Last week, the U.S. Supreme Court voted to uphold so-called “affirmative action” admissions policies at the University of Texas. Those policies had been challenged by a young white woman who believed that she was denied admission to the school while other “lesser” African-American and Hispanic students were admitted.
The Supreme Court decision is important, because it keeps in place institutional safeguards against the kinds of racism and bigotry that have been used to oppress Black Americans and other people of color for centuries. But we mustn’t cheer too ardently, at least not yet.
One Supreme Court decision does not cure 400 years of racism, and in fact, immediately after the decision, it was clear that some in our society still don’t get it.
Harold Levy, the executive director of the Jack Kent Cooke Foundation, said in an article in the Atlantic after the ruling that he was pleased with the outcome. But he then went on to say, “I don’t think anyone can take great comfort that race-conscious affirmative action is here to stay.”
Levy is far from the only one who is weary of race-conscious policies, practices and decisions. Pundits, politicians and public figures wonder aloud why “we” always have to “make everything about race.”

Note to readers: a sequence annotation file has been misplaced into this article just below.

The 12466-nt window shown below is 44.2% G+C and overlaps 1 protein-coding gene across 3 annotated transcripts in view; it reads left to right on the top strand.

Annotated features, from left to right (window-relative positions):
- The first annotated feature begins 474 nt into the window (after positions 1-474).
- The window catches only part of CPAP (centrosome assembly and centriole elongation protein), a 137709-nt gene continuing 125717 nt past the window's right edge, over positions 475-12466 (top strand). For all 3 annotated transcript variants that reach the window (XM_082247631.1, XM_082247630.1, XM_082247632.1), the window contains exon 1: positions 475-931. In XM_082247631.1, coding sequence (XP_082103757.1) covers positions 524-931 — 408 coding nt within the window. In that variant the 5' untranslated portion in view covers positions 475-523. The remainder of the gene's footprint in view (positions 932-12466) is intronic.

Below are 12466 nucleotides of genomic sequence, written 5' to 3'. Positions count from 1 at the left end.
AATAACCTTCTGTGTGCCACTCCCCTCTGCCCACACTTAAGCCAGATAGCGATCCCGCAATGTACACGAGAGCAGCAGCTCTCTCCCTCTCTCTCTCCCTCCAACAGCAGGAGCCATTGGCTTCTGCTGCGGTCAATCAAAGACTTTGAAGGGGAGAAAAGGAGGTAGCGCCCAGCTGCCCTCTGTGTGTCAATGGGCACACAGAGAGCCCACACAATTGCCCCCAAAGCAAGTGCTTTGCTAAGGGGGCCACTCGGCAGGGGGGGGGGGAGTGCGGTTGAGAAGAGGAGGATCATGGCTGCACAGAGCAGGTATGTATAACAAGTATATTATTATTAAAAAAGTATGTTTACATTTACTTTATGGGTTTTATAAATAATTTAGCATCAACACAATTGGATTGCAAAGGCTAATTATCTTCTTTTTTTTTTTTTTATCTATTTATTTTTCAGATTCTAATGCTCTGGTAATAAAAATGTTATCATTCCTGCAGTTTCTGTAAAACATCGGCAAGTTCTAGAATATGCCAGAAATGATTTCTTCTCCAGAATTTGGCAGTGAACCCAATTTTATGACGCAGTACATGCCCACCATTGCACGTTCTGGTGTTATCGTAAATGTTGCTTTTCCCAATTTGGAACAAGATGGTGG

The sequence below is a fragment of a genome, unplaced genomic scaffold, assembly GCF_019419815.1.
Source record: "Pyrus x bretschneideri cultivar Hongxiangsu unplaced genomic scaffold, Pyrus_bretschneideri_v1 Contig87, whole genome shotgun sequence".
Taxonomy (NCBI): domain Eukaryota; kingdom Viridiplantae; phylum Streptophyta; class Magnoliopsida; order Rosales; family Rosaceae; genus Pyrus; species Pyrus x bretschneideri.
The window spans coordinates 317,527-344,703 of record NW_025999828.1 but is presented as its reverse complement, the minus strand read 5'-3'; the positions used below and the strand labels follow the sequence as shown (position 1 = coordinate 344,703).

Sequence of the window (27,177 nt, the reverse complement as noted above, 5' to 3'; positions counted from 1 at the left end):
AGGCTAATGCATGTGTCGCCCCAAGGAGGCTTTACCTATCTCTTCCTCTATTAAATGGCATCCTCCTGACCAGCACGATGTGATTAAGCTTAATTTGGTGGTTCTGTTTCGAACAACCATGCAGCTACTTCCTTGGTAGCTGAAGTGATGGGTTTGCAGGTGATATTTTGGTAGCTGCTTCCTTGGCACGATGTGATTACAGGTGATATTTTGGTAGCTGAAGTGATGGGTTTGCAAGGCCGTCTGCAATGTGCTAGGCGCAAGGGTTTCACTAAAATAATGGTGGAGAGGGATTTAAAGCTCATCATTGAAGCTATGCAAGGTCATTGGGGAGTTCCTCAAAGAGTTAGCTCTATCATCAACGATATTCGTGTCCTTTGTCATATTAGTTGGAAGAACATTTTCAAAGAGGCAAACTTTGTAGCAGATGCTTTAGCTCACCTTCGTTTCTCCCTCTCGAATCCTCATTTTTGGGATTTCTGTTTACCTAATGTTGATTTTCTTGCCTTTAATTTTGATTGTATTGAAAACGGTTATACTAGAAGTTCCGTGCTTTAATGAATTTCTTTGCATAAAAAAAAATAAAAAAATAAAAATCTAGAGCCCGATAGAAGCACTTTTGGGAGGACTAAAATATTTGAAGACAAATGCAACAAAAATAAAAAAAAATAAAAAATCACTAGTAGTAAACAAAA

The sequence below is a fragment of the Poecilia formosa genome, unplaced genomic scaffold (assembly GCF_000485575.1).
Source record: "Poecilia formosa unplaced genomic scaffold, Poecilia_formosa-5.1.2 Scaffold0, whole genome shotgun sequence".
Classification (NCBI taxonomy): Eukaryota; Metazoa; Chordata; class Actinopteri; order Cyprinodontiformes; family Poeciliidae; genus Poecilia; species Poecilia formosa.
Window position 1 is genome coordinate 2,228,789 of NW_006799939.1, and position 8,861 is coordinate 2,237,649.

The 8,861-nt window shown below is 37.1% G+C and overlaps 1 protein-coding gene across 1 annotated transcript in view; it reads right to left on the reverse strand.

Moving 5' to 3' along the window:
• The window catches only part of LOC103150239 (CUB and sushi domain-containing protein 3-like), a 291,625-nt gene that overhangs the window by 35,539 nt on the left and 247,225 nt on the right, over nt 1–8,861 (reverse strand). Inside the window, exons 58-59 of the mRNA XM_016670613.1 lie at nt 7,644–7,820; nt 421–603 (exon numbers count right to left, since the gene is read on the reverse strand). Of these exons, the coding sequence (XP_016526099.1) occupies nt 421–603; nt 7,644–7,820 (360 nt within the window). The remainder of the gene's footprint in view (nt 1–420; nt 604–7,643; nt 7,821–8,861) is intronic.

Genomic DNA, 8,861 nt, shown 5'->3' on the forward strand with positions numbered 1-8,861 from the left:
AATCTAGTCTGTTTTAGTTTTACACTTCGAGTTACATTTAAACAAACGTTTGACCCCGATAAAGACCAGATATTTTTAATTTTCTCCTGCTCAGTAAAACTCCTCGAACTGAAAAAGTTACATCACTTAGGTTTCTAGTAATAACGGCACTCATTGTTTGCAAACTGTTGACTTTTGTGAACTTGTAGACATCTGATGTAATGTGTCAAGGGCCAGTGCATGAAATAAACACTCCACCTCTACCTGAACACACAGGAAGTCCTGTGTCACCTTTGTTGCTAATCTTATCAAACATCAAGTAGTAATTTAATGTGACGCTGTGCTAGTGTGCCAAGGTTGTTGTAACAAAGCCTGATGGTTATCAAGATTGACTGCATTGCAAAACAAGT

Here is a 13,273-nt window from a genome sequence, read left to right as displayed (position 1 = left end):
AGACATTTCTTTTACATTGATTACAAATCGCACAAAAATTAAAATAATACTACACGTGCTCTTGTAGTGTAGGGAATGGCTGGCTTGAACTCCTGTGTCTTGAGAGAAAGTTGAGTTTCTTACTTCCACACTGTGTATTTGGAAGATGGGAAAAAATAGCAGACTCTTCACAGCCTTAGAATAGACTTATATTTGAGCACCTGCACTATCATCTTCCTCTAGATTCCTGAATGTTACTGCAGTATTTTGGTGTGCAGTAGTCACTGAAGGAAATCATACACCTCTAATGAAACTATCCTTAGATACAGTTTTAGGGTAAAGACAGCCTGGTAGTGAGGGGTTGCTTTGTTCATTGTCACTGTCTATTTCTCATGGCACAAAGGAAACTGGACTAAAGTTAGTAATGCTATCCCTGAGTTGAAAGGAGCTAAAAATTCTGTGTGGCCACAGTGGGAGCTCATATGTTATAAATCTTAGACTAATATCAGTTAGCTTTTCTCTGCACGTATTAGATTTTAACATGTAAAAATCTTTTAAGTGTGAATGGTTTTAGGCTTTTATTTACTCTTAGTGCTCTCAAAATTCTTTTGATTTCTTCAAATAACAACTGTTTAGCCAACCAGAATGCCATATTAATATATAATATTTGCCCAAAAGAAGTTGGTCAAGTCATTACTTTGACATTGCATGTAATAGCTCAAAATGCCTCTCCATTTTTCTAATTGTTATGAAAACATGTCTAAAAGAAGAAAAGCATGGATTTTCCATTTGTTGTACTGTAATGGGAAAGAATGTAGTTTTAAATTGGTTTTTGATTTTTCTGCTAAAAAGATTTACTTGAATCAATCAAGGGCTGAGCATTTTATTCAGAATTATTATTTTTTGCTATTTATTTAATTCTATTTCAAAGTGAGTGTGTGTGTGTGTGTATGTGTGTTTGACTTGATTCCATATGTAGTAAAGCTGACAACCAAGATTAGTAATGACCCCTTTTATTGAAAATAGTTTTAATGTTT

The fact is, even in 2016 – when the President and his wife and children are Black – everything still is about race. We don’t “make” it that way. It’s just the way it is.
The war on drugs has been waged primarily in communities of color, where people of color are more likely to be charged with more serious offenses and ordered to serve longer sentences.
Students of color face harsher punishments in school than their white peers.
While people of color make up about 30 percent of the United States’ population, they account for 60 percent of those imprisoned.
42 percent of Black children are educated in all high-poverty schools (both elementary and secondary), while only 6 percent of White children are educated in high-poverty schools.
Many people of color living in circumstances stressed by poverty lack access to healthy foods.